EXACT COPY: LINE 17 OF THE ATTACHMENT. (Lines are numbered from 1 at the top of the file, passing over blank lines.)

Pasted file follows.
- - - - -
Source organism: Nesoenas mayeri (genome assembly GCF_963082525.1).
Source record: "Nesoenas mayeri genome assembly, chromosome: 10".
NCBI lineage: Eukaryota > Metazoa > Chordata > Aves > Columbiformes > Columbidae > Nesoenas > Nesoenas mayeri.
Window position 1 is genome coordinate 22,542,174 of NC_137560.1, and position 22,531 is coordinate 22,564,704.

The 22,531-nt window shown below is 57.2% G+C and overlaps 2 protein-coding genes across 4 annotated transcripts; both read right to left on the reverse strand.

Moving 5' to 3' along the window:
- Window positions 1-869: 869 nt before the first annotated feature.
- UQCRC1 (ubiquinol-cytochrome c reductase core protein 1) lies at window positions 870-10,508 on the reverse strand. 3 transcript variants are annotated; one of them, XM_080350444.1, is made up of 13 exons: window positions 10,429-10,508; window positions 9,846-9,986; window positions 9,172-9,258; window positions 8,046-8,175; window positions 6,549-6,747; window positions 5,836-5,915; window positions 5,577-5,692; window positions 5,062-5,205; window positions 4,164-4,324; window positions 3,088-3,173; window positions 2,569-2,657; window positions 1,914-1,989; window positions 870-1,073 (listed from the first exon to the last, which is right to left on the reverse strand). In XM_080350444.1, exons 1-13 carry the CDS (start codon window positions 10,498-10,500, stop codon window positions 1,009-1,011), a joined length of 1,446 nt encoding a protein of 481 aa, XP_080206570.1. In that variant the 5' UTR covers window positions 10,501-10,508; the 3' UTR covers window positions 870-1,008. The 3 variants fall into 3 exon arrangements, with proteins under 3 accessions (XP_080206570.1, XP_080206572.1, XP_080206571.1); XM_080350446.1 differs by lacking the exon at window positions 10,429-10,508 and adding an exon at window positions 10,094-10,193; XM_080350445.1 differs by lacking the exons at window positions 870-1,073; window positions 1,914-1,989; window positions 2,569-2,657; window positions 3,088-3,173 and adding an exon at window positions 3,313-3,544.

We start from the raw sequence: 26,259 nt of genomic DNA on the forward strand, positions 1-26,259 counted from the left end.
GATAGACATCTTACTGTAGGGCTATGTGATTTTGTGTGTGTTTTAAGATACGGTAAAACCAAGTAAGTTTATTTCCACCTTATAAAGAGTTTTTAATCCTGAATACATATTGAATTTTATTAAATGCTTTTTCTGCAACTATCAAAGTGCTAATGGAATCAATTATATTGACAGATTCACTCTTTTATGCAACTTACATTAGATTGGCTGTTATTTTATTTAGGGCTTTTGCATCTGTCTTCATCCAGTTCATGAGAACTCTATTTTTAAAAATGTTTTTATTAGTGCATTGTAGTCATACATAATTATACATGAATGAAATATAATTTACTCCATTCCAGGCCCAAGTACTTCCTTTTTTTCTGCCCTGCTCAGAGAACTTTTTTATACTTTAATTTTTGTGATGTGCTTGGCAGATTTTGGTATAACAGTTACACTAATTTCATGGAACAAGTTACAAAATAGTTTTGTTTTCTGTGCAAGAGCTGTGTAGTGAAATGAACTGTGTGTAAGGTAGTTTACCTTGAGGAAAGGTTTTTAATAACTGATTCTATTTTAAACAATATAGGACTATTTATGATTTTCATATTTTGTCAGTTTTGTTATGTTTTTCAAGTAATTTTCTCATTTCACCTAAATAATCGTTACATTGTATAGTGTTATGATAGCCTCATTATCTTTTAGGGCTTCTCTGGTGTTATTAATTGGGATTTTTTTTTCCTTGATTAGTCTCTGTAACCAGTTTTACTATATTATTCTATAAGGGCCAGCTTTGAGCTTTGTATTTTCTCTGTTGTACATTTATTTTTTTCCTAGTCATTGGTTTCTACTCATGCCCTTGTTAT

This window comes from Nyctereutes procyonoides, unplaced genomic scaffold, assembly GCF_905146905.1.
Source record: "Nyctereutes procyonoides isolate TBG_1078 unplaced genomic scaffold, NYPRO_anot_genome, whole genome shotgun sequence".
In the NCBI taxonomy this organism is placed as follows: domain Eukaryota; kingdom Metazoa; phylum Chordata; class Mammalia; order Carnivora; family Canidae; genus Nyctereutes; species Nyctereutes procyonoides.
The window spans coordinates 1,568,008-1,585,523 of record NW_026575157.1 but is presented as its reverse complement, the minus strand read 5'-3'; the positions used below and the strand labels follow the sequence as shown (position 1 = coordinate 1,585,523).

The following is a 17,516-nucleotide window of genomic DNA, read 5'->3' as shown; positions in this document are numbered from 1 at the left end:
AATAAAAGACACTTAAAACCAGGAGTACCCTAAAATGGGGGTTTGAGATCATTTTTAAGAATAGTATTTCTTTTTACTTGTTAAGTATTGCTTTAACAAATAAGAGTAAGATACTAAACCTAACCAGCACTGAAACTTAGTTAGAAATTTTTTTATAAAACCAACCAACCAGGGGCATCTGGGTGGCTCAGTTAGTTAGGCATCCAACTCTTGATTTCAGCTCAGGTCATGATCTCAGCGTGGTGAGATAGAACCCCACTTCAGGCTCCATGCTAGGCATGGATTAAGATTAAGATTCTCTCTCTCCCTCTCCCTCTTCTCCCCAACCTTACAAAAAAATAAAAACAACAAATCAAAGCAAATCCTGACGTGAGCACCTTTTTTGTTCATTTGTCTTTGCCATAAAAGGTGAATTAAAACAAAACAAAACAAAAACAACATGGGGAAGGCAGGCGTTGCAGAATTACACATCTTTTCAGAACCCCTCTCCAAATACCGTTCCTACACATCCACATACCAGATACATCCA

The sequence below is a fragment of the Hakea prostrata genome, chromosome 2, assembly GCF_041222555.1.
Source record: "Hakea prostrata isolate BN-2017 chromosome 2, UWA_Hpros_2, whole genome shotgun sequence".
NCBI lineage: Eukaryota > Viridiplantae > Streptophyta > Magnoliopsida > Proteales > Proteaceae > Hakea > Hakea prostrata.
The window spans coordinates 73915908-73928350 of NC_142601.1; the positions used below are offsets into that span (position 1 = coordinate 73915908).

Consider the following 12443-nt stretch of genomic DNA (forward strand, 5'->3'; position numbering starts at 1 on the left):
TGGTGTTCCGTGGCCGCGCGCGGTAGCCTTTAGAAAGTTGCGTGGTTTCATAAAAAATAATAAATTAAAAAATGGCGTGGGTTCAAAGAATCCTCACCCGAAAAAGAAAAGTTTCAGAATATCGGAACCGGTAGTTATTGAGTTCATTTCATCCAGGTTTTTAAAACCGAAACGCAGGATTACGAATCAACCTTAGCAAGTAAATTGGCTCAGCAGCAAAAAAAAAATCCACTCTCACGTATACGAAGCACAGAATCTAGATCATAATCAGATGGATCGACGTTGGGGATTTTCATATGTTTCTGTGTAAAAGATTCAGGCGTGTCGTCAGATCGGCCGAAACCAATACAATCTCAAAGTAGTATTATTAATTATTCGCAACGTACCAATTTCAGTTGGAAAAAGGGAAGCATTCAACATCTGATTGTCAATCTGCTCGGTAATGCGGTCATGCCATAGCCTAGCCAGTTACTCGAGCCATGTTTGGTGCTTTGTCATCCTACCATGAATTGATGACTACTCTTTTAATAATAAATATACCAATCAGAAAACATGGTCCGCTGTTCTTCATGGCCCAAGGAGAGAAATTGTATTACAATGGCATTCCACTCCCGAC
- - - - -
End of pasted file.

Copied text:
The sequence below is a fragment of the Hakea prostrata genome, chromosome 2, assembly GCF_041222555.1.